• administrators

    @boothe Agreed. Mostly I see it as crony governments allocating money to inflate certain products. We experienced a similar issue with wheat. Ever wonder why the federally approved food pyramid has breads/grains as the base of the pyramid even though it’s probably the most nutrient deficient out of all the groups? Government lobbying to increase the production and usage of wheat/grains.

  • @boothe My dad farmed for a living, we ran 540 acres with about 200 head of cattle, 120 milk cows. We hated those subsidies. If someone is willing to jump through the government hoops and apply for grants, the government will give them money. If not, you were left to the free market, a market whose prices were driven down by a glut of subsidized commodities. In the 1980’s, milk in the store cost about $1.80, We, the producers saw about 45-50 cents per gallon. The extra $1.50 goes to bottling, shipping, and selling. Those subsidies were killing the little man who was unable to jump through the government hoops.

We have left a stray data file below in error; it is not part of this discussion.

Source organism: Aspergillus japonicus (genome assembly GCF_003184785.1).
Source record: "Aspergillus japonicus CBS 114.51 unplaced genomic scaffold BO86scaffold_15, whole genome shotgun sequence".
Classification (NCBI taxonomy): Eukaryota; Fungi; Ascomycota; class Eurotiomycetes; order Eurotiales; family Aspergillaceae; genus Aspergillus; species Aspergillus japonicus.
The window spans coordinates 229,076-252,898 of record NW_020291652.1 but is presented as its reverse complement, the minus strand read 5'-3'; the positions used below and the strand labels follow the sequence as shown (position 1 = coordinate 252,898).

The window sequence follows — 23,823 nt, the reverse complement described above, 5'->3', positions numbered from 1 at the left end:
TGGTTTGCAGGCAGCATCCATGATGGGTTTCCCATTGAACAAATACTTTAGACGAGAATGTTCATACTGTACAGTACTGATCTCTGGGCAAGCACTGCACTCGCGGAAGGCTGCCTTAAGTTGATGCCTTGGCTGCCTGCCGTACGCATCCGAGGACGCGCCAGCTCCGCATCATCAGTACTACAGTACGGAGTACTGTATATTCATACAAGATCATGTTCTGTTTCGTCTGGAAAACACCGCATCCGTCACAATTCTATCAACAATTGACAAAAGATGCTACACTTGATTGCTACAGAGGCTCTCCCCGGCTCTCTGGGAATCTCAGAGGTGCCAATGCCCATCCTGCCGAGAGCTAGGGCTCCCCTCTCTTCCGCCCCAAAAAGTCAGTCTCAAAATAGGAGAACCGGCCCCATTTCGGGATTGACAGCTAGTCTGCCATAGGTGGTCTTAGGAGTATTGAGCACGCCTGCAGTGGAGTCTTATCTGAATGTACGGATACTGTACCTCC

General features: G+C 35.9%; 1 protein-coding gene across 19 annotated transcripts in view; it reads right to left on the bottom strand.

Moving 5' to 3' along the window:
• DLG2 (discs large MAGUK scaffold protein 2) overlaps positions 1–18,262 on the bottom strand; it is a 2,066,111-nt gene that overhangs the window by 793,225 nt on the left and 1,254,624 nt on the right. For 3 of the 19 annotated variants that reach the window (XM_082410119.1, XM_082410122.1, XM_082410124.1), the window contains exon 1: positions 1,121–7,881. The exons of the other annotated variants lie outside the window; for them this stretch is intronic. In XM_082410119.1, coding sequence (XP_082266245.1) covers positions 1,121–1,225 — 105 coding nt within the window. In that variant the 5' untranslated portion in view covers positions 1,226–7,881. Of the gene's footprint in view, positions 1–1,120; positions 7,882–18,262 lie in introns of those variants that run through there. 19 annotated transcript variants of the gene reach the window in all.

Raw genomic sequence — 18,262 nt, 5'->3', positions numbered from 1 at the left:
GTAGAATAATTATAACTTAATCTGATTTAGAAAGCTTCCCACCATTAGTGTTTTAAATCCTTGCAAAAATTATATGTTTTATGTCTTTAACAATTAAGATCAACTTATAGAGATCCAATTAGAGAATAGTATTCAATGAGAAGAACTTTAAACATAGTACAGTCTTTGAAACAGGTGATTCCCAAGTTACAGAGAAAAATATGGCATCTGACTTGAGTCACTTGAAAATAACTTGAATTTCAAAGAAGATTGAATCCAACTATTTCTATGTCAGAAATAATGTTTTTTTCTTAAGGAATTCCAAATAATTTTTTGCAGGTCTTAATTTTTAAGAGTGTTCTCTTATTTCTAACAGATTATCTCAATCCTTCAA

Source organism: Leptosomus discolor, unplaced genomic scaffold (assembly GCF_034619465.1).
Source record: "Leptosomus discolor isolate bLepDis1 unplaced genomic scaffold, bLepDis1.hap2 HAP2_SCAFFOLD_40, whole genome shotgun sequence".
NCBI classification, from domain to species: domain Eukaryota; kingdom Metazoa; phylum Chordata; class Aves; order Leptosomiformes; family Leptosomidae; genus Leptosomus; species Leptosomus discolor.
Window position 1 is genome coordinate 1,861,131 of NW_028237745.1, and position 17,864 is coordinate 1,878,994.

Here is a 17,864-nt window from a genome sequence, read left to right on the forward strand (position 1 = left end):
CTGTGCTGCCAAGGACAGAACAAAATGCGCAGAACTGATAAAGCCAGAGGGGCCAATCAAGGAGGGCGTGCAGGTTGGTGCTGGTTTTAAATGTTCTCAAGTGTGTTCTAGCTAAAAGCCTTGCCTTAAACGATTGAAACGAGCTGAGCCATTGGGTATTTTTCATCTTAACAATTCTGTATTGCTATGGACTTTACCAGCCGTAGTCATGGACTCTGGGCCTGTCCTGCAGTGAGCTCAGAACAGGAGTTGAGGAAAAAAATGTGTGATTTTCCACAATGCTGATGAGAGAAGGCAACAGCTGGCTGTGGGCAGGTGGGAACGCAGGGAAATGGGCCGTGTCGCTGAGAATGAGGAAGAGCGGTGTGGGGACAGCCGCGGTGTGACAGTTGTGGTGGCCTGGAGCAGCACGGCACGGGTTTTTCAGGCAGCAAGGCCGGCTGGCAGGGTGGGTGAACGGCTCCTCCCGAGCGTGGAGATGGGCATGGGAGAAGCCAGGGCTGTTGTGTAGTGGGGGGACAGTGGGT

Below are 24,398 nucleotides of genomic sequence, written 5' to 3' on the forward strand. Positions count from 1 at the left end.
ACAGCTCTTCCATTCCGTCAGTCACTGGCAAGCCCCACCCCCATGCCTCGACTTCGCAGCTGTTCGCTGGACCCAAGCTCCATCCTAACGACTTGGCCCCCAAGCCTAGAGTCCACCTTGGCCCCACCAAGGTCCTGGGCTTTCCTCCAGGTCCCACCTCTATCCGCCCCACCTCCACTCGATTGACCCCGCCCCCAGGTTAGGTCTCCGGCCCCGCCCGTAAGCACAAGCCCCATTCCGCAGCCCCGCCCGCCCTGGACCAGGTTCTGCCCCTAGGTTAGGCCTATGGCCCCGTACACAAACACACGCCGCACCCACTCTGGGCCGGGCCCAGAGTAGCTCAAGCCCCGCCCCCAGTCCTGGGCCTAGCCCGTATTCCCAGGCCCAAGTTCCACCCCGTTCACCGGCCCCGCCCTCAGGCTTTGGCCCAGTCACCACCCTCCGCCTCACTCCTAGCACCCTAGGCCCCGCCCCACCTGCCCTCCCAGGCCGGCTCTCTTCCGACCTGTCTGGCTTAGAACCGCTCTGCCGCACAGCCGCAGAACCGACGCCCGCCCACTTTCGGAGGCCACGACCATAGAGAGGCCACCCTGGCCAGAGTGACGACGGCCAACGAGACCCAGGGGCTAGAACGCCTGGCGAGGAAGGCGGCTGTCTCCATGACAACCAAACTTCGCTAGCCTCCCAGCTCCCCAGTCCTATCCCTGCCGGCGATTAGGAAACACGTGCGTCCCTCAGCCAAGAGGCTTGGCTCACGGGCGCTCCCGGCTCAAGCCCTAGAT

• @jak That’s absolutely right. Between the cereal / bread / pastry manufacturers, the wheat / corn farming cartels and their bought and paid for “representatives” in government, we have the Standard American Diet. It is literally killing the country! The obesity and diabetes epidemic is the result of this effort to force feed us grains. If you make this the bulk of your diet or even a significant portion, you can expect to develop “wheat belly”, become morbidly obese, end up on prescription meds and eventually need back surgery, knee and hip replacements. This benefits big medical and big pharma as much as it does the grain producers / processors. It benefits big government by creating a populace of fat, sick, dependents that can be assured to vote a certain way. In exchange, they get WIC and “food stamps” (now a SNAP card) so they can go buy more of this toxic food with our hard earned money, further enriching those who set the stage for this to begin with. This is the full cycle of socialism. You will find out that it is a vicious cycle indeed if you genuinely try to curtail it.

  • @jim-johnson I completely understand. And it’s not bad enough that the gun-vermin will give them money. But the gun-vermin are giving them your money!

  • @boothe While I agree that all of that is really bad… it’s not “the full cycle of socialism” and has nothing to do with socialism. It may be being implemented by socialists, but its not technically socialism.